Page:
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Penguins stars Crosby, Malkin ready to seize moment

| Friday, May 31, 2013, 8:03 p.m.
The Penguins' Sidney Crosby (left) and Evgeni Malkin have combined for 31 points during the playoffs.
Chaz Palla | Tribune-Review
The Penguins' Sidney Crosby (left) and Evgeni Malkin have combined for 31 points during the playoffs.

Dan Bylsma knows the look of greatness in the postseason.

He will not say if he has seen it from Sidney Crosby or Evgeni Malkin.

“There's some tell signs that you occasionally do get from both those guys, and I'm not going to tell you if I've seen them or not or, really, say what those might be,” Bylsma said Friday.

Crosby and Malkin look primed for the Eastern Conference final, which opens at Consol Energy Center on Saturday night.

The tell sign came Wednesday in practice. During a faceoff drill, the MegaPowers went at one another.

Malkin cheated at every chance. Crosby countered by going lower, quickening his stick movement.

Crosby won all three faceoffs. An hour after practice, Malkin returned to the ice, firing weighted pucks against the boards using his backhand.

Greatness does not come easy, and the opportunity to grab it does not happen often.

Crosby and Malkin have lived the learning of that lesson over the last three NHL seasons. The Boston Bruins — big and bad by reputation; battered on the back end by a seven-game opening round against Toronto — stand between them and their first Cup Final since 2009.

Crosby and Malkin are the Penguins' franchise pillars, their highest-paid players, their former MVPs/scoring champions. They expect to be the difference at this stage.

That they have not had to be yet is a testament to general manager Ray Shero's deep roster, Bylsma's proficiency at managing high-profile forwards and the standout performance of Tomas Vokoun (1.85 goals-against average, .941 save percentage) since replacing Marc-Andre Fleury as starting goalie in Round 1.

Crosby is tied for the playoffs lead with seven goals. His 15 points are third, trailing the co-team lead of Malkin and defenseman Kris Letang, each at 16.

“There's been spurts of dominance by each guy,” left winger Chris Kunitz said.

In Round 2, Crosby turned a hat trick in Game 2, and Malkin played hash-to-hash while scoring a goal and setting up one by winger James Neal in Game 5.

Malkin said Friday there is a higher level for him and Crosby.

Kunitz is one of nine players on this roster who witnessed that level four years ago, when Malkin and Crosby finished first and second among scorers, combining for 29 goals and 67 points in 24 playoff games.

The 2009 playoffs marked the most recent time Crosby and Malkin were relatively healthy for a postseason run and, by no coincidence, the Penguins had not won two rounds since.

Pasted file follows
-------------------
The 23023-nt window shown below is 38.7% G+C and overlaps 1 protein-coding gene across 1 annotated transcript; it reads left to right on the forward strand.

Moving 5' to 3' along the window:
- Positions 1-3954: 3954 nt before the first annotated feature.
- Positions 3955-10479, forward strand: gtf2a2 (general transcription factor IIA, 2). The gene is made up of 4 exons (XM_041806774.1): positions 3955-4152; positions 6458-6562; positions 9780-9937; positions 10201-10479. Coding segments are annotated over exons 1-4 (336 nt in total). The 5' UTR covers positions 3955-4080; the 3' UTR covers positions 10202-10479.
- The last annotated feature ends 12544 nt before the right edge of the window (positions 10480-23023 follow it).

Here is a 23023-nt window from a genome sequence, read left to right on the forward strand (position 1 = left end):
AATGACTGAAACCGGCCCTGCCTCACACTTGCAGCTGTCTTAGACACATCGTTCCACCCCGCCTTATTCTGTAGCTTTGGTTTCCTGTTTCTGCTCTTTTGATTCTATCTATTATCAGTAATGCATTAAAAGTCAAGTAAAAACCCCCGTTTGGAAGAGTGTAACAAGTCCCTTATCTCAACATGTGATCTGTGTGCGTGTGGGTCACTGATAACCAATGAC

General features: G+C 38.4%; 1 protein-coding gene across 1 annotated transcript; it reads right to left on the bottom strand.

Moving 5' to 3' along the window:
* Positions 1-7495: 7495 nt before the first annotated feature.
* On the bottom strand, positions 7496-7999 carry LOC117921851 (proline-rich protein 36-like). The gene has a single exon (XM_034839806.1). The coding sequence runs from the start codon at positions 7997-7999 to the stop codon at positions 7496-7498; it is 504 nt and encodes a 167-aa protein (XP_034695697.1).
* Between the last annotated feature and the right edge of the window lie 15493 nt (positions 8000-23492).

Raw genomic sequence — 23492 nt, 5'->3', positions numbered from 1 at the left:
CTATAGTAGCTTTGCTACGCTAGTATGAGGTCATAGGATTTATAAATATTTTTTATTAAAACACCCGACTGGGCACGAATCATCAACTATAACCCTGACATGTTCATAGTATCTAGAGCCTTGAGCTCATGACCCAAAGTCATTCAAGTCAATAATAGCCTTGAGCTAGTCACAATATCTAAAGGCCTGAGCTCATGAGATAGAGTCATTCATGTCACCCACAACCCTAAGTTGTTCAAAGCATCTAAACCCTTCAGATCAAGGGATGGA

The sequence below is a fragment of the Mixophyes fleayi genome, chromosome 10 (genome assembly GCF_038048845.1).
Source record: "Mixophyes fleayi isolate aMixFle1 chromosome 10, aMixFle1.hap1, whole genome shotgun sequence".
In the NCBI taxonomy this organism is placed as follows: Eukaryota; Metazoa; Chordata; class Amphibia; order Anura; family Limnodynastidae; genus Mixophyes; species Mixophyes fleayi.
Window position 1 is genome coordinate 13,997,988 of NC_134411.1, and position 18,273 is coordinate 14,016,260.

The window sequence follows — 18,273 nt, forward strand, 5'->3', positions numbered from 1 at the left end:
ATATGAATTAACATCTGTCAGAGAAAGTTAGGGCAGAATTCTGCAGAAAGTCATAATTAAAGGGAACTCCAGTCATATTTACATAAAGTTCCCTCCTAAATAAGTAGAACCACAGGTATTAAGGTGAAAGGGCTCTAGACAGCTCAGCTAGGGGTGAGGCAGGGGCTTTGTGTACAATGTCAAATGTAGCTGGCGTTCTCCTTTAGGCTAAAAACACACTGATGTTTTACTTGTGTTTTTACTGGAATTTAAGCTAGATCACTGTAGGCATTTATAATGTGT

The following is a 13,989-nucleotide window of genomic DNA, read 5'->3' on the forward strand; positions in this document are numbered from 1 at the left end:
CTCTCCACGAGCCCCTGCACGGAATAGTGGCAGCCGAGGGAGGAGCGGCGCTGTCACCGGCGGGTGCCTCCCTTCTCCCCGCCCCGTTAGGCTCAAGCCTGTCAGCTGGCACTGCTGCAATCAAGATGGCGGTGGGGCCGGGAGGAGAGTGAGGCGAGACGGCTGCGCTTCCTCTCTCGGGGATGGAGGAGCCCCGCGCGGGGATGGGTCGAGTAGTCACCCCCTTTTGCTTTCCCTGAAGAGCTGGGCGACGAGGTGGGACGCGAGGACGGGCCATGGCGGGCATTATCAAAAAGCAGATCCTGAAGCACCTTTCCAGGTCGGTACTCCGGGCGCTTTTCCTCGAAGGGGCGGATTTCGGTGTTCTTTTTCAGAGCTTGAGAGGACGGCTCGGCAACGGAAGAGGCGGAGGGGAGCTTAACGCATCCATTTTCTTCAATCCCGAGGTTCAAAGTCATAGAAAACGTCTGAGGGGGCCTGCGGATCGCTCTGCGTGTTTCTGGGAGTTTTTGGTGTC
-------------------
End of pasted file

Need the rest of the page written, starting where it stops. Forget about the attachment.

Crosby (jaw) and Malkin (left shoulder) are not at full health, but they remain the dual threat that most concerns Bruins coach Claude Julien. He is considering splitting his top defensive pairing, Zdeno Chara and Dennis Seidenberg, so that one can always play against either Crosby or Malkin.

Malkin said he expects to see a lot of Chara, a former Norris Trophy (top defenseman) winner.

“He's big and strong,” Malkin said. “But if we play a little bit deep behind him, maybe we have a chance. Just use my speed ... and a little bit, maybe, (shoot) more.”

Malkin and Crosby are tied for second in the playoffs with 46 shots apiece, but Malkin has clicked at only 8.7 percent.

However, he has spent extra time on the ice this week working on his shot, which he has said was limited by the shoulder injury.

Bylsma said he expects Julien to match center Patrice Bergeron — a Selke Trophy (top defensive forward) finalist — against Crosby, as has proven the rule for past regular-season meetings between the Bruins and Penguins.

Detroit coach Mike Babcock played top center Henrik Zetterberg against Crosby during the 2009 Final. Bylsma's instructions to Crosby then were to skate Zetterberg into exhaustion. Zetterberg, the playoff MVP the previous postseason, scored just two goals over the final four games of that 2009 Cup Final, won by the Penguins in seven games.

“It looked as though the Zetterberg line was trying to shut down Crosby's line and keep them off the board, and in turn, he spent a lot of his energy, a lot of energy doing so,” Bylsma said. “That energized Sid to win that matchup.”

Dating to the four-month lockout, Crosby has carried himself like a player possessed to find the silver lining to that dark cloud from his concussion period (January 2011-March 2012).

A day before the biggest playoff series he has played dating to four years ago, Crosby looked to be absolutely aware of the opportunity in front of him and Malkin.

“You've got to make sure you take advantage of the chances you get,” Crosby said.

Rob Rossi is a staff writer for Trib Total Media. Reach him at or via Twitter @RobRossi_Trib.

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